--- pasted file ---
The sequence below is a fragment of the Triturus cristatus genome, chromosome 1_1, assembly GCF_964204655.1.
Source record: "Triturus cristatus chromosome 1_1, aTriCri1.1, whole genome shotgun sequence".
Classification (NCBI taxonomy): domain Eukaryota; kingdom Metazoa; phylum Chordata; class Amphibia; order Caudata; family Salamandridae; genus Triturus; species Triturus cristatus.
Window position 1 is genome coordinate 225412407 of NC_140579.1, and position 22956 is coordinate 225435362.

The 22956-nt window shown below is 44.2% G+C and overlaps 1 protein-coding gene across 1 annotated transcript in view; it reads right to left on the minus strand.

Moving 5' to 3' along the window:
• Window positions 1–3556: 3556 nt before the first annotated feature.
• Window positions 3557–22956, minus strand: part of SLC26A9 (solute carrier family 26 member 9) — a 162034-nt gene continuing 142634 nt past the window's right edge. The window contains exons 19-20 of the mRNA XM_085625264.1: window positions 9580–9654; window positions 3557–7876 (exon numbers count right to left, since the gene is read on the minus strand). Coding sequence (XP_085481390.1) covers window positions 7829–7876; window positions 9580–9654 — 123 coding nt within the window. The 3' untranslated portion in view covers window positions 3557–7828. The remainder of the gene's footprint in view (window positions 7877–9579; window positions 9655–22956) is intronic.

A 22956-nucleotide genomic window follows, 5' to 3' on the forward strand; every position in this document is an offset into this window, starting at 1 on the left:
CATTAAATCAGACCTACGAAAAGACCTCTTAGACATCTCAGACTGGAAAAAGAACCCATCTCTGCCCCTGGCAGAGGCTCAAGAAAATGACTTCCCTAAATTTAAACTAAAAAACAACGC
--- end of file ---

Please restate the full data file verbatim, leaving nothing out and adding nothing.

The sequence below is a fragment of the Triturus cristatus genome, chromosome 1_1, assembly GCF_964204655.1.
Source record: "Triturus cristatus chromosome 1_1, aTriCri1.1, whole genome shotgun sequence".
Classification (NCBI taxonomy): domain Eukaryota; kingdom Metazoa; phylum Chordata; class Amphibia; order Caudata; family Salamandridae; genus Triturus; species Triturus cristatus.
Window position 1 is genome coordinate 225412407 of NC_140579.1, and position 22956 is coordinate 225435362.

The 22956-nt window shown below is 44.2% G+C and overlaps 1 protein-coding gene across 1 annotated transcript in view; it reads right to left on the minus strand.

Moving 5' to 3' along the window:
• Window positions 1–3556: 3556 nt before the first annotated feature.
• Window positions 3557–22956, minus strand: part of SLC26A9 (solute carrier family 26 member 9) — a 162034-nt gene continuing 142634 nt past the window's right edge. The window contains exons 19-20 of the mRNA XM_085625264.1: window positions 9580–9654; window positions 3557–7876 (exon numbers count right to left, since the gene is read on the minus strand). Coding sequence (XP_085481390.1) covers window positions 7829–7876; window positions 9580–9654 — 123 coding nt within the window. The 3' untranslated portion in view covers window positions 3557–7828. The remainder of the gene's footprint in view (window positions 7877–9579; window positions 9655–22956) is intronic.

A 22956-nucleotide genomic window follows, 5' to 3' on the forward strand; every position in this document is an offset into this window, starting at 1 on the left:
CATTAAATCAGACCTACGAAAAGACCTCTTAGACATCTCAGACTGGAAAAAGAACCCATCTCTGCCCCTGGCAGAGGCTCAAGAAAATGACTTCCCTAAATTTAAACTAAAAAACAACGC